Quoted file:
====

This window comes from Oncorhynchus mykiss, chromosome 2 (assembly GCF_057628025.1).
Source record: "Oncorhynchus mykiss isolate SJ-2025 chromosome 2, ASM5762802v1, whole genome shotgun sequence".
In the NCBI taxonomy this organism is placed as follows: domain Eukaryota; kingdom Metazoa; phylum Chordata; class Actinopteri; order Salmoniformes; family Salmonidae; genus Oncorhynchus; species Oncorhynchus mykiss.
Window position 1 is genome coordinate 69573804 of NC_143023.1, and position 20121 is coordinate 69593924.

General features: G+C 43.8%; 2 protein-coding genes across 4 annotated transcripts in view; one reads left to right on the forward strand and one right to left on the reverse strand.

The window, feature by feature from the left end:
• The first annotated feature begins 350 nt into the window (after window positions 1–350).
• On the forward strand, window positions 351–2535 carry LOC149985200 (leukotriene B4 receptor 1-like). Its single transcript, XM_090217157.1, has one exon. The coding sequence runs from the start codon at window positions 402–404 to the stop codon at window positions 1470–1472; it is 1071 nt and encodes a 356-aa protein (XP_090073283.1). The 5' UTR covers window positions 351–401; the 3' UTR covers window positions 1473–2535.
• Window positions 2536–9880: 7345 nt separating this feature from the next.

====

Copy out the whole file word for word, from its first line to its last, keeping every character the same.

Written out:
This window comes from Oncorhynchus mykiss, chromosome 2 (assembly GCF_057628025.1).
Source record: "Oncorhynchus mykiss isolate SJ-2025 chromosome 2, ASM5762802v1, whole genome shotgun sequence".
In the NCBI taxonomy this organism is placed as follows: domain Eukaryota; kingdom Metazoa; phylum Chordata; class Actinopteri; order Salmoniformes; family Salmonidae; genus Oncorhynchus; species Oncorhynchus mykiss.
Window position 1 is genome coordinate 69573804 of NC_143023.1, and position 20121 is coordinate 69593924.

General features: G+C 43.8%; 2 protein-coding genes across 4 annotated transcripts in view; one reads left to right on the forward strand and one right to left on the reverse strand.

The window, feature by feature from the left end:
• The first annotated feature begins 350 nt into the window (after window positions 1–350).
• On the forward strand, window positions 351–2535 carry LOC149985200 (leukotriene B4 receptor 1-like). Its single transcript, XM_090217157.1, has one exon. The coding sequence runs from the start codon at window positions 402–404 to the stop codon at window positions 1470–1472; it is 1071 nt and encodes a 356-aa protein (XP_090073283.1). The 5' UTR covers window positions 351–401; the 3' UTR covers window positions 1473–2535.
• Window positions 2536–9880: 7345 nt separating this feature from the next.